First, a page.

World Premiere Recording of Musgrave’s 'Postcards from Spain'

World Premiere Recording of Musgrave’s 'Postcards from Spain'

This month, Copenhagen-based guitarist Maria Camitz has released her new album ‘Camitz Delight’, featuring the world premiere recording of Postcards from Spain (1995) by Thea Musgrave.

Comprising of five movements (Cantaor, Starlight on Compostela, Trovador, Reflecting Pools in the Alhambra, and Windmills of La Mancha), this previously rare 15 min-suite displays the more direct yet impressionistic style of Musgrave typical from the early 90s onwards. Just like with many of the works from this period onward, although you can hear the lyrical influences of the repertoire gone before (especially here, flamenco, and even at points jazz), she takes the listener in new directions, unexpected and yet familiar.   

Postcards from Spain is joined on the album by a collection of works by other female composers including, Brigitte Alsted and Sofia Gubaidulina. It is available now on Spotify.

Programme Note: Postcards from Spain

I. Cantaor (Triana)
In a café in Triana, the section of Seville famous for its flamenco culture, a ‘cantaor’ (flamenco singer) and his guitar accompanist sit erectly. 'Strum-a-strum!' goes the guitarrista; the singer begins his tale; 'strum!' interrupts; then on continues the song.

II. Starlight on Compostela
The starry sky, recalled here by the clear timbres of harmonics, illuminates the enormous, baroque cathedral in Santiago de Compostela, a city that exists simply because of faith in a miracle. Legend says that St James’ body, after having been beheaded by Herod, was wondrously transported in seven days by the Saint’s disciples to northern Spain, where it lay forgotten for hundreds of years. In 813, a shepherd guided by the light of a star, discovered the remains of the site over which the cathedral was erected during the 11, 12 and 13 centuries, in which the relics of St James are entombed, and to which hundreds of millions of pilgrims have journeyed from the Middle Ages until today.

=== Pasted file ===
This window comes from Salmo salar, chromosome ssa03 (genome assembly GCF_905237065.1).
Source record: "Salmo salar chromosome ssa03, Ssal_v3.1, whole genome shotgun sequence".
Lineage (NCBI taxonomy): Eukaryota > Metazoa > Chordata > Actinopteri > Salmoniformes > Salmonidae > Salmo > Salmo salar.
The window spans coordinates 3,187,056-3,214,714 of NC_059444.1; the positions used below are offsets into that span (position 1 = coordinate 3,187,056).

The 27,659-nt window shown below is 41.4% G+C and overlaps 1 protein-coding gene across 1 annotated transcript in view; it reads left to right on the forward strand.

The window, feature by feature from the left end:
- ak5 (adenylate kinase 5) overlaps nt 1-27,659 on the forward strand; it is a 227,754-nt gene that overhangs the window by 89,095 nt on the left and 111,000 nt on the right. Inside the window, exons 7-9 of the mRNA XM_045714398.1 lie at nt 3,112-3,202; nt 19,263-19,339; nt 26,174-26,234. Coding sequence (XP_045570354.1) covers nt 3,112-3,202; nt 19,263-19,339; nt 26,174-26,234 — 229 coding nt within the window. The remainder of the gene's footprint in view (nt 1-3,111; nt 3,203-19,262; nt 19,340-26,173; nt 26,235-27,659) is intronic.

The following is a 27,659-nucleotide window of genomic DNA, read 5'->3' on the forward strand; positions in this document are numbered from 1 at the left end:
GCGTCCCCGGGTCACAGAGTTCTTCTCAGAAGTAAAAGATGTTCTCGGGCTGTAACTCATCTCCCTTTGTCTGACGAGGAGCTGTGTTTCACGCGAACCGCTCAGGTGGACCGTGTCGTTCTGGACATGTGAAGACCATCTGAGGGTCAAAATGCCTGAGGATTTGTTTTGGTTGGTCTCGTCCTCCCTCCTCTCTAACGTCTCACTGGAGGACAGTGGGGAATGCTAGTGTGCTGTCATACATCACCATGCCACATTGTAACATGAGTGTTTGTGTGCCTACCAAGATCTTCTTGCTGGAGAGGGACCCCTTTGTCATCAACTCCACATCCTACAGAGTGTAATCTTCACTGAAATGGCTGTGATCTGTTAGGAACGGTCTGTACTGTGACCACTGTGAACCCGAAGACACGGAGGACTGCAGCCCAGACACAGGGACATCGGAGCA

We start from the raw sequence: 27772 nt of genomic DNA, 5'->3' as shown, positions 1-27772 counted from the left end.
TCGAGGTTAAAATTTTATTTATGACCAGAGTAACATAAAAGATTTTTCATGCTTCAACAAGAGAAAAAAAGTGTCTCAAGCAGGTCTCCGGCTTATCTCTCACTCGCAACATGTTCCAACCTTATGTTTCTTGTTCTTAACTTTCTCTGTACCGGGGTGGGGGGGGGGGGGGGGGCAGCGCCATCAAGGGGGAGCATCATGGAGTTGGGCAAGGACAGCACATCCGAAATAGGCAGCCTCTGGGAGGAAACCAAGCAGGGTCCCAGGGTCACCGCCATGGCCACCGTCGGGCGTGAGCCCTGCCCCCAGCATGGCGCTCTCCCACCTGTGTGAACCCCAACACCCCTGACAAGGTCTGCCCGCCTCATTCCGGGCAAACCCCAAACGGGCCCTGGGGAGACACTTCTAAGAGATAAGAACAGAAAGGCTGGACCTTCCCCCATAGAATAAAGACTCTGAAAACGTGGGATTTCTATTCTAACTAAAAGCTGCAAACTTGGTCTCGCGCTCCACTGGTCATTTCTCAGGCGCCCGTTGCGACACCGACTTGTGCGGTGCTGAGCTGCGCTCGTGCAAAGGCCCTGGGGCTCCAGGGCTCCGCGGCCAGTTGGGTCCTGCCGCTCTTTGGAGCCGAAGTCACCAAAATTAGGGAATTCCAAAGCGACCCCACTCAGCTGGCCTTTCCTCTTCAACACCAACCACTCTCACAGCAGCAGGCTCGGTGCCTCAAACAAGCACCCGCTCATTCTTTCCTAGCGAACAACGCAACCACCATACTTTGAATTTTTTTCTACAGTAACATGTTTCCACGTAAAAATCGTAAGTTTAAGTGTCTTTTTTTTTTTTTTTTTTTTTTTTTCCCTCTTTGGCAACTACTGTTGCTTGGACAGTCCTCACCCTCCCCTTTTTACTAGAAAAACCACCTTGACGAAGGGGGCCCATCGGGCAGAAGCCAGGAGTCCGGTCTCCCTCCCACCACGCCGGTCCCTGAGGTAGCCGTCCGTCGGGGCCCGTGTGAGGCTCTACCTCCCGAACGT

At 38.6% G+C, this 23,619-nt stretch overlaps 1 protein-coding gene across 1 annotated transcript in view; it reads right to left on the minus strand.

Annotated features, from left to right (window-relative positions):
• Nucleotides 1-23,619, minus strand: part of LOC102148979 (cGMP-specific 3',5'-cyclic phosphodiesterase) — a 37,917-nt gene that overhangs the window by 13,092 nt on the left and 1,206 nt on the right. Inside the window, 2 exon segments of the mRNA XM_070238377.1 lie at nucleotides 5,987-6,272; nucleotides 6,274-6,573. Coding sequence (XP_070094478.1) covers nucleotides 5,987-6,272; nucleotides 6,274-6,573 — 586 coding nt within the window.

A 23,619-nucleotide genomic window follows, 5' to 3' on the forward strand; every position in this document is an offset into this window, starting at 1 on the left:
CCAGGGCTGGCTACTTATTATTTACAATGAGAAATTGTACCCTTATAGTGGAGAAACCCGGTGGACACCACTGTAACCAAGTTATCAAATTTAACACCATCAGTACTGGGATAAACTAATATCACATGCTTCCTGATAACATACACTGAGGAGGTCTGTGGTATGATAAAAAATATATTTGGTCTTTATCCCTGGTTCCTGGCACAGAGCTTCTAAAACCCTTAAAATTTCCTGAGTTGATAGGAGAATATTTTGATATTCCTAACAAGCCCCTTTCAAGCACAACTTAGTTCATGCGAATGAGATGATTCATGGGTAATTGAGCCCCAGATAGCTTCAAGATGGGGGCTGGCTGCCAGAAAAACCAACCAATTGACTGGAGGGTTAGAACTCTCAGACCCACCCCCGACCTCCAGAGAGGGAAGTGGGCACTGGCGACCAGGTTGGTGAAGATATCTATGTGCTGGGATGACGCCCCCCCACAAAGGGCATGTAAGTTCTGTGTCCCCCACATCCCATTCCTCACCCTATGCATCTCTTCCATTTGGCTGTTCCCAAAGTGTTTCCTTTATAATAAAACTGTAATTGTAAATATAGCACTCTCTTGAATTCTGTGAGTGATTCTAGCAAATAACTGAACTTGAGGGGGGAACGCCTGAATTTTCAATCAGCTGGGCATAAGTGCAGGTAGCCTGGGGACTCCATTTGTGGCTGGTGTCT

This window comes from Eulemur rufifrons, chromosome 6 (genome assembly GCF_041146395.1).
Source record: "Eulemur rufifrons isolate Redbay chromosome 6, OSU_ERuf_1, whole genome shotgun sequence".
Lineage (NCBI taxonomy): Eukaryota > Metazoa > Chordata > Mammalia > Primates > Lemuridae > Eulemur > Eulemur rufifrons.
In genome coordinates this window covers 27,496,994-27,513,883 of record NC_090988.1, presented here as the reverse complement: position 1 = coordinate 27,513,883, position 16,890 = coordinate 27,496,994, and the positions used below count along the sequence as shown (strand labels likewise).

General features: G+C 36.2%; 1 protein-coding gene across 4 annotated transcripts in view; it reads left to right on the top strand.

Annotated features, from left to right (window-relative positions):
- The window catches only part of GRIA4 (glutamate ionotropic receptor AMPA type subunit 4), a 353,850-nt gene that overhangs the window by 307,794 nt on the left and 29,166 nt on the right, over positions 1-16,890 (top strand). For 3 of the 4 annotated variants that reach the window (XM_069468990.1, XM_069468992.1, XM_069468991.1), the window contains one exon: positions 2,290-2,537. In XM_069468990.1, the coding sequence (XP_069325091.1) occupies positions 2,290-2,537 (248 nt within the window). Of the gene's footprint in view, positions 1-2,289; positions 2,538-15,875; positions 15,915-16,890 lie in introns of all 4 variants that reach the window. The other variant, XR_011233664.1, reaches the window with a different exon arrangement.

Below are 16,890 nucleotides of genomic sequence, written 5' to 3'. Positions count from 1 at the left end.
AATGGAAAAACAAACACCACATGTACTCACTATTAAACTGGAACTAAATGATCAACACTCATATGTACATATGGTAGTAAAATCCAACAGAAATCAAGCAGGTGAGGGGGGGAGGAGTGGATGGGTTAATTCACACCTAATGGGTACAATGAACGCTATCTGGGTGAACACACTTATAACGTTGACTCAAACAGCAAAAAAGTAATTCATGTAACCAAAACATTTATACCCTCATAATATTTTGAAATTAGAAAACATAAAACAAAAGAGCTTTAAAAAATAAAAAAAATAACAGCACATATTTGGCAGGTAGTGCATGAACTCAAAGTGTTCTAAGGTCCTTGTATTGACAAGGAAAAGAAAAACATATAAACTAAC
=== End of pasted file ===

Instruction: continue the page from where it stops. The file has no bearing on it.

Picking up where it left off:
III. Trovador (Segovia)
A Provincial poet in medieval dress stands in the foreground, a troubadour who accompanies himself on an ancient guitar and sings the song we hear in this movement’s middle section, a ballad of knights in shining armour and of battles in the land of castles (Castilla). In the background, over the ‘trovador’s shoulder, soar the towers of Spain’s most emblematic castle, the Alcázar of Segovia, here evoked by the sound of distant trumpets (a ‘llamada’) in the chords percussively played in this serenade’s improvisatory beginning and ending.

IV. Reflecting Pools in the Alhambra
The tranquillity and beauty of this water are evoked here by the slow melody of sustained notes played in the guitar’s bass and alto registers over which accompanying chords undulate.

V. Windmills (Consuegra)
Here in the bone-dry tableland of La Mancha, behind the town of Consuegra, the centre of the production of saffron, perched like sentinels on the crest of a dramatic stony hill are ten shimmering white windmills. In the hurried, breathless nonstop figurations of this ‘moto perpetuo’, we can imagine the windmills spinning and transforming themselves in the mind of don Quixote into enormous giants against which he tilted with his rusted lance.

Michael Lorimer
New York, 1996

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